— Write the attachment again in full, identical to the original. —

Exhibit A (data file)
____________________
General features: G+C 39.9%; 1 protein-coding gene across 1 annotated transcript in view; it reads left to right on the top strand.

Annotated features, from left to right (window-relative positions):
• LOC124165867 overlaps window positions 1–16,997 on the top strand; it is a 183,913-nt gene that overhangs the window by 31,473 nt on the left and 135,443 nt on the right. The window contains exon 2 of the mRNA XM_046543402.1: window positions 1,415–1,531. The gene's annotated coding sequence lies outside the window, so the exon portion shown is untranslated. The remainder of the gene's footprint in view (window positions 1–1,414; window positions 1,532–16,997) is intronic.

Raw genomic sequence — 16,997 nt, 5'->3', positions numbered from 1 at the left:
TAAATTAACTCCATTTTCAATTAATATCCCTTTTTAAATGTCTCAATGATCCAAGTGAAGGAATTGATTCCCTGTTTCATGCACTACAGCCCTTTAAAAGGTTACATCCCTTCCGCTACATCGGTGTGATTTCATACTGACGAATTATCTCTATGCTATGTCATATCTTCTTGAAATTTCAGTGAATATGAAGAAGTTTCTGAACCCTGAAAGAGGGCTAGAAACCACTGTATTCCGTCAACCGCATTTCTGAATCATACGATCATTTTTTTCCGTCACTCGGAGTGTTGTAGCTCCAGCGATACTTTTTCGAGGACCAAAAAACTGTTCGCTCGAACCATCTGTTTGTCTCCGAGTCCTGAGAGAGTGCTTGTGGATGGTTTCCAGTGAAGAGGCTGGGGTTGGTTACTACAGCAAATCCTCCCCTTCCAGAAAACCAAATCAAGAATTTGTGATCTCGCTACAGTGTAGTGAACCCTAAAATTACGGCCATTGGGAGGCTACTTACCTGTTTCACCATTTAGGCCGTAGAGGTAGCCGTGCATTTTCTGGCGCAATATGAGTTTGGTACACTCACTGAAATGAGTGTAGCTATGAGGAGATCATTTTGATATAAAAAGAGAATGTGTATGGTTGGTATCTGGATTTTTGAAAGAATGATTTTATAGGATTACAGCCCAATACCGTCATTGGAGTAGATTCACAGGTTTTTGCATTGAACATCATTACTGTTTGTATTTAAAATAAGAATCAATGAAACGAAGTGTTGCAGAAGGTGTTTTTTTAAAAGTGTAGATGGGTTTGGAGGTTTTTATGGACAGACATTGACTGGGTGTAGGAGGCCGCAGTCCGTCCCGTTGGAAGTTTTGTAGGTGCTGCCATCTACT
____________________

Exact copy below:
General features: G+C 39.9%; 1 protein-coding gene across 1 annotated transcript in view; it reads left to right on the top strand.

Annotated features, from left to right (window-relative positions):
• LOC124165867 overlaps window positions 1–16,997 on the top strand; it is a 183,913-nt gene that overhangs the window by 31,473 nt on the left and 135,443 nt on the right. The window contains exon 2 of the mRNA XM_046543402.1: window positions 1,415–1,531. The gene's annotated coding sequence lies outside the window, so the exon portion shown is untranslated. The remainder of the gene's footprint in view (window positions 1–1,414; window positions 1,532–16,997) is intronic.

Raw genomic sequence — 16,997 nt, 5'->3', positions numbered from 1 at the left:
TAAATTAACTCCATTTTCAATTAATATCCCTTTTTAAATGTCTCAATGATCCAAGTGAAGGAATTGATTCCCTGTTTCATGCACTACAGCCCTTTAAAAGGTTACATCCCTTCCGCTACATCGGTGTGATTTCATACTGACGAATTATCTCTATGCTATGTCATATCTTCTTGAAATTTCAGTGAATATGAAGAAGTTTCTGAACCCTGAAAGAGGGCTAGAAACCACTGTATTCCGTCAACCGCATTTCTGAATCATACGATCATTTTTTTCCGTCACTCGGAGTGTTGTAGCTCCAGCGATACTTTTTCGAGGACCAAAAAACTGTTCGCTCGAACCATCTGTTTGTCTCCGAGTCCTGAGAGAGTGCTTGTGGATGGTTTCCAGTGAAGAGGCTGGGGTTGGTTACTACAGCAAATCCTCCCCTTCCAGAAAACCAAATCAAGAATTTGTGATCTCGCTACAGTGTAGTGAACCCTAAAATTACGGCCATTGGGAGGCTACTTACCTGTTTCACCATTTAGGCCGTAGAGGTAGCCGTGCATTTTCTGGCGCAATATGAGTTTGGTACACTCACTGAAATGAGTGTAGCTATGAGGAGATCATTTTGATATAAAAAGAGAATGTGTATGGTTGGTATCTGGATTTTTGAAAGAATGATTTTATAGGATTACAGCCCAATACCGTCATTGGAGTAGATTCACAGGTTTTTGCATTGAACATCATTACTGTTTGTATTTAAAATAAGAATCAATGAAACGAAGTGTTGCAGAAGGTGTTTTTTTAAAAGTGTAGATGGGTTTGGAGGTTTTTATGGACAGACATTGACTGGGTGTAGGAGGCCGCAGTCCGTCCCGTTGGAAGTTTTGTAGGTGCTGCCATCTACT